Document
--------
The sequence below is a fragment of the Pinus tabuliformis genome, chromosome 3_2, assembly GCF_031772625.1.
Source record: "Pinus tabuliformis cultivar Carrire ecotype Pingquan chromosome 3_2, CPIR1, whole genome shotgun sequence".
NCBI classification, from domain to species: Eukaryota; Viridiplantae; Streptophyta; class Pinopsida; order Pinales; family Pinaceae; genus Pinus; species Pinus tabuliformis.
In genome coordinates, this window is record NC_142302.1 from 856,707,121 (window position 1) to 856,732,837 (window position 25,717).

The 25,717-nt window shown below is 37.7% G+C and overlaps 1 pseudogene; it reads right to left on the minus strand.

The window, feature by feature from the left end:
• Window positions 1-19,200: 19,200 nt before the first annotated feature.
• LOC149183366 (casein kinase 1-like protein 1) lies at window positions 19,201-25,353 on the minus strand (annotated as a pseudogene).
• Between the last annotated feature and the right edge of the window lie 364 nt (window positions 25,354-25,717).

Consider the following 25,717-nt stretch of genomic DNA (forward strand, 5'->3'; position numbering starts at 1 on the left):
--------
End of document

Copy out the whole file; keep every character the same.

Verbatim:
The sequence below is a fragment of the Pinus tabuliformis genome, chromosome 3_2, assembly GCF_031772625.1.
Source record: "Pinus tabuliformis cultivar Carrire ecotype Pingquan chromosome 3_2, CPIR1, whole genome shotgun sequence".
NCBI classification, from domain to species: Eukaryota; Viridiplantae; Streptophyta; class Pinopsida; order Pinales; family Pinaceae; genus Pinus; species Pinus tabuliformis.
In genome coordinates, this window is record NC_142302.1 from 856,707,121 (window position 1) to 856,732,837 (window position 25,717).

The 25,717-nt window shown below is 37.7% G+C and overlaps 1 pseudogene; it reads right to left on the minus strand.

The window, feature by feature from the left end:
• Window positions 1-19,200: 19,200 nt before the first annotated feature.
• LOC149183366 (casein kinase 1-like protein 1) lies at window positions 19,201-25,353 on the minus strand (annotated as a pseudogene).
• Between the last annotated feature and the right edge of the window lie 364 nt (window positions 25,354-25,717).

Consider the following 25,717-nt stretch of genomic DNA (forward strand, 5'->3'; position numbering starts at 1 on the left):